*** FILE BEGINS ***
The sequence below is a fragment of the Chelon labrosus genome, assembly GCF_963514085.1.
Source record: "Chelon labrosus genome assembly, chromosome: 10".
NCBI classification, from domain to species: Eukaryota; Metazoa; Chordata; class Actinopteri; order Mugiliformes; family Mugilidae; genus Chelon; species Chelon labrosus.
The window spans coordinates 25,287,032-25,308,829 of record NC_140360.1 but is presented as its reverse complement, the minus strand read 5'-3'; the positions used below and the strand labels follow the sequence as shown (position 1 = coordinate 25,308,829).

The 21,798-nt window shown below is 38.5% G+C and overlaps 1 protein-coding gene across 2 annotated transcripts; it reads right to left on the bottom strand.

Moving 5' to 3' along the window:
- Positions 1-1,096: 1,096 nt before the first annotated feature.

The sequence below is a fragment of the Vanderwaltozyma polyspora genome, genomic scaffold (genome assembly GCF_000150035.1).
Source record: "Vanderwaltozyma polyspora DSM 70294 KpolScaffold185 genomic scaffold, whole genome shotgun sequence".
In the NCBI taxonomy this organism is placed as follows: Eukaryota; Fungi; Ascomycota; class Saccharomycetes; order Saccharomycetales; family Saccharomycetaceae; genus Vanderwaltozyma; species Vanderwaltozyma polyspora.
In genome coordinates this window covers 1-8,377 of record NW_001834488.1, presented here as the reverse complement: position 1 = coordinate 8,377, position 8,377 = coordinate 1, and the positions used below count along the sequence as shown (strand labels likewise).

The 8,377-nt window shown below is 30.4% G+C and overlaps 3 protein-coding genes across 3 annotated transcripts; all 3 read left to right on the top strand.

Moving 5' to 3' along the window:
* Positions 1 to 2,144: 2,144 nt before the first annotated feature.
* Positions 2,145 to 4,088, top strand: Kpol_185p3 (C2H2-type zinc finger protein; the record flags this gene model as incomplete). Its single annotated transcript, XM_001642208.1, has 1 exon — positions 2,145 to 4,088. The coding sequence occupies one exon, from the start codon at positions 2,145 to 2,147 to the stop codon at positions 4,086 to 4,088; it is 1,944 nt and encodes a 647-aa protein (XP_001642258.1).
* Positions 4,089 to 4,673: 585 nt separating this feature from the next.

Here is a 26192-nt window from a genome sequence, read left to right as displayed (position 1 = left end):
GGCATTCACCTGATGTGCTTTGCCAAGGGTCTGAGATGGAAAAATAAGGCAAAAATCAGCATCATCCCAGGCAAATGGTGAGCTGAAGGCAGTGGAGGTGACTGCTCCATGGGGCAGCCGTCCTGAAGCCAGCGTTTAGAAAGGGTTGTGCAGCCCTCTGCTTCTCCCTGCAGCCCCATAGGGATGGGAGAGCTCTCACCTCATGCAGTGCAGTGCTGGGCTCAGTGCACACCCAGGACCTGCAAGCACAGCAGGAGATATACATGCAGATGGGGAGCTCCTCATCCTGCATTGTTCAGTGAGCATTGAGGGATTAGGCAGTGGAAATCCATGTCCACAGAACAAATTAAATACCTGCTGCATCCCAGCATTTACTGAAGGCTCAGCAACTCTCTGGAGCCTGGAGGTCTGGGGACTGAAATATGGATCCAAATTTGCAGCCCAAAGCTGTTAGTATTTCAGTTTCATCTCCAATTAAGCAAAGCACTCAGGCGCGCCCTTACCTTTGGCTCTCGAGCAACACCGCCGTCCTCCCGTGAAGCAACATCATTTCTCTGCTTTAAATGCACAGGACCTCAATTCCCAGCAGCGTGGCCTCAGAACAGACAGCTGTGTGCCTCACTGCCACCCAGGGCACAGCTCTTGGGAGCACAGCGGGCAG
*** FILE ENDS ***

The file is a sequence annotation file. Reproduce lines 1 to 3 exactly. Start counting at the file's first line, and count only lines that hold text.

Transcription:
The sequence below is a fragment of the Chelon labrosus genome, assembly GCF_963514085.1.
Source record: "Chelon labrosus genome assembly, chromosome: 10".
NCBI classification, from domain to species: Eukaryota; Metazoa; Chordata; class Actinopteri; order Mugiliformes; family Mugilidae; genus Chelon; species Chelon labrosus.